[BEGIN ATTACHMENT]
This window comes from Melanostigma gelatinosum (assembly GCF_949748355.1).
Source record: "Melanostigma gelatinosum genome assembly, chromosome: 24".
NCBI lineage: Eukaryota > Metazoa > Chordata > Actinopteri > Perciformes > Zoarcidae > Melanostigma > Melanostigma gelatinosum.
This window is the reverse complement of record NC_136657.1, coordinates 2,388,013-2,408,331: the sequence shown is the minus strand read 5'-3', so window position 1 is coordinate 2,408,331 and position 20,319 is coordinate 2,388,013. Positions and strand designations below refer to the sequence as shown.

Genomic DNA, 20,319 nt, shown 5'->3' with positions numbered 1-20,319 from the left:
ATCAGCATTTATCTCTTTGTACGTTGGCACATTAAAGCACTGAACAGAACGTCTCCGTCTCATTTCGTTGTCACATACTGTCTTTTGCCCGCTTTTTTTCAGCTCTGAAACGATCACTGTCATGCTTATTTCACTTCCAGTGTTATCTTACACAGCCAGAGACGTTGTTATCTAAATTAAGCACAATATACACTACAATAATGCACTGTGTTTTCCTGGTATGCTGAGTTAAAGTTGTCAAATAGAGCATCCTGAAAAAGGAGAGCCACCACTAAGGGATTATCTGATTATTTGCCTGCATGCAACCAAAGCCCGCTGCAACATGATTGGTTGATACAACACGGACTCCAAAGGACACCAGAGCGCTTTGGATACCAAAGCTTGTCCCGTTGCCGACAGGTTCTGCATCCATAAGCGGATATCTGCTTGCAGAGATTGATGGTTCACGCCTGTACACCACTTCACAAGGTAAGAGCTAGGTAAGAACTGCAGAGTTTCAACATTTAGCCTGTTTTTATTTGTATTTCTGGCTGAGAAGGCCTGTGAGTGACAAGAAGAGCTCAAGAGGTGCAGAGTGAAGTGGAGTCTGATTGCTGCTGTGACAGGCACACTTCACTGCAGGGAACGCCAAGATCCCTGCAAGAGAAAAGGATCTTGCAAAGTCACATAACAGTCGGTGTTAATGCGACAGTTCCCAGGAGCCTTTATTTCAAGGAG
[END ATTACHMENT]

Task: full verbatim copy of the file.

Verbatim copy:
This window comes from Melanostigma gelatinosum (assembly GCF_949748355.1).
Source record: "Melanostigma gelatinosum genome assembly, chromosome: 24".
NCBI lineage: Eukaryota > Metazoa > Chordata > Actinopteri > Perciformes > Zoarcidae > Melanostigma > Melanostigma gelatinosum.
This window is the reverse complement of record NC_136657.1, coordinates 2,388,013-2,408,331: the sequence shown is the minus strand read 5'-3', so window position 1 is coordinate 2,408,331 and position 20,319 is coordinate 2,388,013. Positions and strand designations below refer to the sequence as shown.

Genomic DNA, 20,319 nt, shown 5'->3' with positions numbered 1-20,319 from the left:
ATCAGCATTTATCTCTTTGTACGTTGGCACATTAAAGCACTGAACAGAACGTCTCCGTCTCATTTCGTTGTCACATACTGTCTTTTGCCCGCTTTTTTTCAGCTCTGAAACGATCACTGTCATGCTTATTTCACTTCCAGTGTTATCTTACACAGCCAGAGACGTTGTTATCTAAATTAAGCACAATATACACTACAATAATGCACTGTGTTTTCCTGGTATGCTGAGTTAAAGTTGTCAAATAGAGCATCCTGAAAAAGGAGAGCCACCACTAAGGGATTATCTGATTATTTGCCTGCATGCAACCAAAGCCCGCTGCAACATGATTGGTTGATACAACACGGACTCCAAAGGACACCAGAGCGCTTTGGATACCAAAGCTTGTCCCGTTGCCGACAGGTTCTGCATCCATAAGCGGATATCTGCTTGCAGAGATTGATGGTTCACGCCTGTACACCACTTCACAAGGTAAGAGCTAGGTAAGAACTGCAGAGTTTCAACATTTAGCCTGTTTTTATTTGTATTTCTGGCTGAGAAGGCCTGTGAGTGACAAGAAGAGCTCAAGAGGTGCAGAGTGAAGTGGAGTCTGATTGCTGCTGTGACAGGCACACTTCACTGCAGGGAACGCCAAGATCCCTGCAAGAGAAAAGGATCTTGCAAAGTCACATAACAGTCGGTGTTAATGCGACAGTTCCCAGGAGCCTTTATTTCAAGGAG